US Sets Weekly COVID-19 Records, Lags in Vaccine Rollout

Carolyn Crist

January 11, 2021

Editor's note: Find the latest COVID-19 news and guidance in Medscape's Coronavirus Resource Center.

During the past week, the U.S. reported the highest number of COVID-19 cases, hospitalizations, and deaths of any week during the pandemic, according to The COVID Tracking Project.

The numbers continue to surge following holiday travel. The U.S. surpassed 22 million total cases on Friday and has logged more than 370,000 deaths, according to Johns Hopkins University.

Nationwide, nearly 22,000 deaths were recorded in the past week. The average number of deaths is rising in all regions, The COVID Tracking Project reported. California continues to face a dire situation, with about 40,000 new cases per day and 410 deaths per day. On Friday, the state reported more than 52,000 new cases and 695 deaths.

"We're having our New York moment," Robert Kim-Farley, MD, an infectious disease specialist at the University of California, Los Angeles, told The New York Times.

In Southern California in particular, dozens of hospitals have shut their emergency rooms to ambulances with new patients. Oxygen is in limited supply. Intensive care units, ambulance services, and funeral homes are overwhelmed. Los Angeles County alone reports a COVID-19 death every 8 minutes.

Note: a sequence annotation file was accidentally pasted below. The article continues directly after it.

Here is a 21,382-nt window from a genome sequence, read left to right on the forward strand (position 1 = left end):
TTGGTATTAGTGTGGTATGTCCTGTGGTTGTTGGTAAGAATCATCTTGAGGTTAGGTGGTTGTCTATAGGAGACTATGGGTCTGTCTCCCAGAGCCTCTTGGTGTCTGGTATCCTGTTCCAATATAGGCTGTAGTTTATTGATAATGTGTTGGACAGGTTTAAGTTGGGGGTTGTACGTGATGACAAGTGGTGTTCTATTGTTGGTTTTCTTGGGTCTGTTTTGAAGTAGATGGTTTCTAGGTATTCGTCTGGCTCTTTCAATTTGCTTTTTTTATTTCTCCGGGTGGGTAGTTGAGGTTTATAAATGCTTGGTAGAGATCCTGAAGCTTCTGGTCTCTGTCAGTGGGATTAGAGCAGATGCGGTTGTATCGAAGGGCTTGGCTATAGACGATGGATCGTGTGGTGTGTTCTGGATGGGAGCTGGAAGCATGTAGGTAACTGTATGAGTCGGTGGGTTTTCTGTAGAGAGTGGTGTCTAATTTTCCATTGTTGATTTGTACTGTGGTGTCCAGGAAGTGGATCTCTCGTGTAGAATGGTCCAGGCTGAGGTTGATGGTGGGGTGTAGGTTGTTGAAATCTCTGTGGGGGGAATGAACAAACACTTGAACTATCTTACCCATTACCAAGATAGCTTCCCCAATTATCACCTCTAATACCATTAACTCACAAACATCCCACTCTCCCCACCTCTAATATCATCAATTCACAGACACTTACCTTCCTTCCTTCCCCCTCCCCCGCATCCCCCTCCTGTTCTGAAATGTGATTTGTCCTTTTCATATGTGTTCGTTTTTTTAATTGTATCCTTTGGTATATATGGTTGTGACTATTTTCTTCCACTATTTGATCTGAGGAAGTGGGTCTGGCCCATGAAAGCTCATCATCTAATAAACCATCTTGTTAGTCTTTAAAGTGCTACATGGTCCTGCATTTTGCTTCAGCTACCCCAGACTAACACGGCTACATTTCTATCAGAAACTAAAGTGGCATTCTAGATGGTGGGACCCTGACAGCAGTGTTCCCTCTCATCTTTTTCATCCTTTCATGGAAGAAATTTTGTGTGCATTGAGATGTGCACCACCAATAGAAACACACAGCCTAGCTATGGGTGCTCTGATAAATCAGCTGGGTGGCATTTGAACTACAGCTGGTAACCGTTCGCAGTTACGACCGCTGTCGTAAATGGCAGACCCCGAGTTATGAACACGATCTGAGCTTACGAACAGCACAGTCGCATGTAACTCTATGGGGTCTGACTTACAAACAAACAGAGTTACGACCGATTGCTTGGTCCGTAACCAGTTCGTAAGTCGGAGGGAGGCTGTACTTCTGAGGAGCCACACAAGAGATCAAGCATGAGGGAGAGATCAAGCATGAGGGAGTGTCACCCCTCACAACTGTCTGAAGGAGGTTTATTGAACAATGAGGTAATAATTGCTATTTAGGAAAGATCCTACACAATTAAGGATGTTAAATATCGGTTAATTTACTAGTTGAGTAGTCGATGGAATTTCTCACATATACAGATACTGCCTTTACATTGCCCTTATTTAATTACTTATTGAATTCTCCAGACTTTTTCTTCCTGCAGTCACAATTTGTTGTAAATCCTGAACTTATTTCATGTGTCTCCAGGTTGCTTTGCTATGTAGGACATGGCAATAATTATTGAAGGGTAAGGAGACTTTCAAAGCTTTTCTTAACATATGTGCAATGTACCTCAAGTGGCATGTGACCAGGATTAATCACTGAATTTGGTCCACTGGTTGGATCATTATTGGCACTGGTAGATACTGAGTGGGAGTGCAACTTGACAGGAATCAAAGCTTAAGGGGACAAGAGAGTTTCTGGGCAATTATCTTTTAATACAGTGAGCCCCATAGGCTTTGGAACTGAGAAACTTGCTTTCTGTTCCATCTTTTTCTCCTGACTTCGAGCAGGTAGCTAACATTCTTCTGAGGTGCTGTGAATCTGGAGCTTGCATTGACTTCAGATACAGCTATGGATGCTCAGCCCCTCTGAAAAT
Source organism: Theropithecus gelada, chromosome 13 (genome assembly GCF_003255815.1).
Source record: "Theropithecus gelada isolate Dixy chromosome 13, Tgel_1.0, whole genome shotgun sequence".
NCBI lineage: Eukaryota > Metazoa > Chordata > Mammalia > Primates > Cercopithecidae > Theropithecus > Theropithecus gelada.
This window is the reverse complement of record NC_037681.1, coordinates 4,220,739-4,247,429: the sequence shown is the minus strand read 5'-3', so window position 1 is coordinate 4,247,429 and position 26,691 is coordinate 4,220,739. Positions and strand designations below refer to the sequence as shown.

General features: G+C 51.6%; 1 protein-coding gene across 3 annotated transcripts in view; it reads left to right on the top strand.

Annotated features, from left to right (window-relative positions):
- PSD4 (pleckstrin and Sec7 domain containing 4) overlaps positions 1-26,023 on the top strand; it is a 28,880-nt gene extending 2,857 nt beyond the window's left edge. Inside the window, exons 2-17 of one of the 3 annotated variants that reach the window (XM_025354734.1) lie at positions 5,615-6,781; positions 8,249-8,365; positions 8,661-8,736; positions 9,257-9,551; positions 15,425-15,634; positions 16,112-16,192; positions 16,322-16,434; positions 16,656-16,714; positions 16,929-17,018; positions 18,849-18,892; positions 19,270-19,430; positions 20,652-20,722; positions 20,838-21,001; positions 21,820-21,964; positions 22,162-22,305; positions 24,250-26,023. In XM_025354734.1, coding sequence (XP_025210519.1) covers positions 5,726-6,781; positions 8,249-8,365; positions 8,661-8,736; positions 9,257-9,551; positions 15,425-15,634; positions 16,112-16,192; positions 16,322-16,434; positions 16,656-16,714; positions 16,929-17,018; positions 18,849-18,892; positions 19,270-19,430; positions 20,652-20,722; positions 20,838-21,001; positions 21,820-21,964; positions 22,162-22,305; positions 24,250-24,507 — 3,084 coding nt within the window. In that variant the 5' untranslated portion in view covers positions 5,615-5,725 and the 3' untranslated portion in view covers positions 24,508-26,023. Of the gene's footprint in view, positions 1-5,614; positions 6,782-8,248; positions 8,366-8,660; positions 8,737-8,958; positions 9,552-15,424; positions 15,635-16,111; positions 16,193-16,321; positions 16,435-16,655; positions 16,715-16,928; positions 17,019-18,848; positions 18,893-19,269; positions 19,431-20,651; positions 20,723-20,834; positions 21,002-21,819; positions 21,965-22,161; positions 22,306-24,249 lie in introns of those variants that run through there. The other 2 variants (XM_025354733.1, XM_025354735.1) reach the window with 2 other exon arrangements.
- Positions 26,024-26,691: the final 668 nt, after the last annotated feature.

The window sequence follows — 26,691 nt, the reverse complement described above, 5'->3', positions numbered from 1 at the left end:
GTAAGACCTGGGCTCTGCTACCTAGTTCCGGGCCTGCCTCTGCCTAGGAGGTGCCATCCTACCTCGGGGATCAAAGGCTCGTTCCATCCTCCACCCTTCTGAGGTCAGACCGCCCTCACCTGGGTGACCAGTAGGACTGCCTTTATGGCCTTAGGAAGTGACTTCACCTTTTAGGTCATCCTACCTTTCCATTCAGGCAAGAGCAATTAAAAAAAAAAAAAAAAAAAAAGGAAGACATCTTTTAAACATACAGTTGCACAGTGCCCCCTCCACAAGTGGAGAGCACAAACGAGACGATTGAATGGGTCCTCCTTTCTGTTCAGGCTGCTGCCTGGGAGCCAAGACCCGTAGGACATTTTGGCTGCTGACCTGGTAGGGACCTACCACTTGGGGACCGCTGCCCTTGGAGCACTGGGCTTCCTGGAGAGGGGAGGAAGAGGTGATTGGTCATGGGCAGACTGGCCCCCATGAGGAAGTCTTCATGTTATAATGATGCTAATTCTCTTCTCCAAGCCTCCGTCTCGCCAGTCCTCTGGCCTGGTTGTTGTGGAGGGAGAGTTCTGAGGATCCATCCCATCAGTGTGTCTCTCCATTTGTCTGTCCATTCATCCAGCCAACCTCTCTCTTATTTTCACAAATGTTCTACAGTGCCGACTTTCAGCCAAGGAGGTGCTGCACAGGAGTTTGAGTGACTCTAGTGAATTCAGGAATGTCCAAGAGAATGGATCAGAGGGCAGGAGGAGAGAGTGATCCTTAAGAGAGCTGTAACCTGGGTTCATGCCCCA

"We all saw the refrigerated trucks in New York and then Texas earlier. We don't want to get to that stage here in Southern California, but it seems like we're right there at the cusp," Wendy Hetherington, the chief of epidemiology for the county' public health department, told the newspaper.

To combat the growing numbers, governors have begun opening up more access to COVID-19 vaccines earlier than planned, according to The New York Times. Some states, such as Florida and Texas, have expanded the vaccine priority groups to include people who are 65 and older.

So far, less than a third of the distributed doses have been used. As of Friday, more than 22.1 million vaccine doses have been distributed, and 6.6 million people have received a first vaccine dose, according to the CDC.

Some Americans are also beginning to receive a second vaccine dose. The CDC isn't yet reporting data on how many people have received a second dose, but at least 151,000 people have received the second part of their two-dose regimen, according to a survey by The New York Times.

If the vaccine rollout process goes well in 2021 and cases decline from their record-breaking highs, the U.S. may be able to return to some sense of normalcy in the fall, Anthony Fauci, MD, director of the National Institute for Allergy and Infectious Diseases, said Saturday during a virtual conference for performing arts professionals.

"If everything goes right, this will occur sometime in the fall of 2021," he told the Association of Performing Arts Professionals. "I think you can then start getting back to almost full capacity of seating."


COVID Tracking Project, "Twitter post, 7:58 p.m. on January 9, 2021."

Johns Hopkins University, "COVID-19 Dashboard."

New York Times, "‘Our New York Moment': Southern California Reels as Virus Surges."

New York Times, "Pressure Grows for States to Open Vaccines to More Groups of People."

CDC, "COVID-19 Vaccinations in the United States."

New York Times, "More than 150,000 people in the U.S. have received 2 doses."

New York Times, "Fauci Suggests Theaters Could Reopen 'Some Time in the Fall.' "